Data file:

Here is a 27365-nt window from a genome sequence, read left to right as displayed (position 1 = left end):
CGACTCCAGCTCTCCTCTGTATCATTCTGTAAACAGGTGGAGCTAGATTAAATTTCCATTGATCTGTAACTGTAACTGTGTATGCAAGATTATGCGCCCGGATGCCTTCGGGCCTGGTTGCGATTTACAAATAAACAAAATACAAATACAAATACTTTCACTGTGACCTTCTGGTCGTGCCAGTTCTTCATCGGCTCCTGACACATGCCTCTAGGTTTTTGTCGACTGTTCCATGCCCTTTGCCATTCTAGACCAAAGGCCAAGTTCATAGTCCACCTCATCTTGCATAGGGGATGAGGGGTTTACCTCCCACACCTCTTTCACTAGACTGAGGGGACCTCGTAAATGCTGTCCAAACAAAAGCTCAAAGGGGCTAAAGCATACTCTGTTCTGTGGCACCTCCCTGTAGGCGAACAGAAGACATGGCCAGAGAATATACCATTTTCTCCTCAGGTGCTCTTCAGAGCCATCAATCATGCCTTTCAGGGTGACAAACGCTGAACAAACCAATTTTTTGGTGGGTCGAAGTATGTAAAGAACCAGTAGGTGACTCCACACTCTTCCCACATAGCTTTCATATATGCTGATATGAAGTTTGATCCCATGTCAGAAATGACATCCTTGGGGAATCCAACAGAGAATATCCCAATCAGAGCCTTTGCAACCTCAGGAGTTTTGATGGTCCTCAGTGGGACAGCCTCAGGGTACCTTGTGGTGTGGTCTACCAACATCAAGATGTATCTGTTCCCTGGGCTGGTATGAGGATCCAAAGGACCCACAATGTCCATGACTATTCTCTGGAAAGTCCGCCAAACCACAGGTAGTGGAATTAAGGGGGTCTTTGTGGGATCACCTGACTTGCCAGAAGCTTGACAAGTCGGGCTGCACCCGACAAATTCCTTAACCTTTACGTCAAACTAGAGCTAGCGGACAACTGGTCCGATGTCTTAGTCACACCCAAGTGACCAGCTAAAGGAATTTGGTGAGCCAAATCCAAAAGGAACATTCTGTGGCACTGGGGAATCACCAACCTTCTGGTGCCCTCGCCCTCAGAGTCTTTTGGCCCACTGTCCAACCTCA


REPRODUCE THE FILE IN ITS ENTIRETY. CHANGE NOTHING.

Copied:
Here is a 27365-nt window from a genome sequence, read left to right as displayed (position 1 = left end):
CGACTCCAGCTCTCCTCTGTATCATTCTGTAAACAGGTGGAGCTAGATTAAATTTCCATTGATCTGTAACTGTAACTGTGTATGCAAGATTATGCGCCCGGATGCCTTCGGGCCTGGTTGCGATTTACAAATAAACAAAATACAAATACAAATACTTTCACTGTGACCTTCTGGTCGTGCCAGTTCTTCATCGGCTCCTGACACATGCCTCTAGGTTTTTGTCGACTGTTCCATGCCCTTTGCCATTCTAGACCAAAGGCCAAGTTCATAGTCCACCTCATCTTGCATAGGGGATGAGGGGTTTACCTCCCACACCTCTTTCACTAGACTGAGGGGACCTCGTAAATGCTGTCCAAACAAAAGCTCAAAGGGGCTAAAGCATACTCTGTTCTGTGGCACCTCCCTGTAGGCGAACAGAAGACATGGCCAGAGAATATACCATTTTCTCCTCAGGTGCTCTTCAGAGCCATCAATCATGCCTTTCAGGGTGACAAACGCTGAACAAACCAATTTTTTGGTGGGTCGAAGTATGTAAAGAACCAGTAGGTGACTCCACACTCTTCCCACATAGCTTTCATATATGCTGATATGAAGTTTGATCCCATGTCAGAAATGACATCCTTGGGGAATCCAACAGAGAATATCCCAATCAGAGCCTTTGCAACCTCAGGAGTTTTGATGGTCCTCAGTGGGACAGCCTCAGGGTACCTTGTGGTGTGGTCTACCAACATCAAGATGTATCTGTTCCCTGGGCTGGTATGAGGATCCAAAGGACCCACAATGTCCATGACTATTCTCTGGAAAGTCCGCCAAACCACAGGTAGTGGAATTAAGGGGGTCTTTGTGGGATCACCTGACTTGCCAGAAGCTTGACAAGTCGGGCTGCACCCGACAAATTCCTTAACCTTTACGTCAAACTAGAGCTAGCGGACAACTGGTCCGATGTCTTAGTCACACCCAAGTGACCAGCTAAAGGAATTTGGTGAGCCAAATCCAAAAGGAACATTCTGTGGCACTGGGGAATCACCAACCTTCTGGTGCCCTCGCCCTCAGAGTCTTTTGGCCCACTGTCCAACCTCA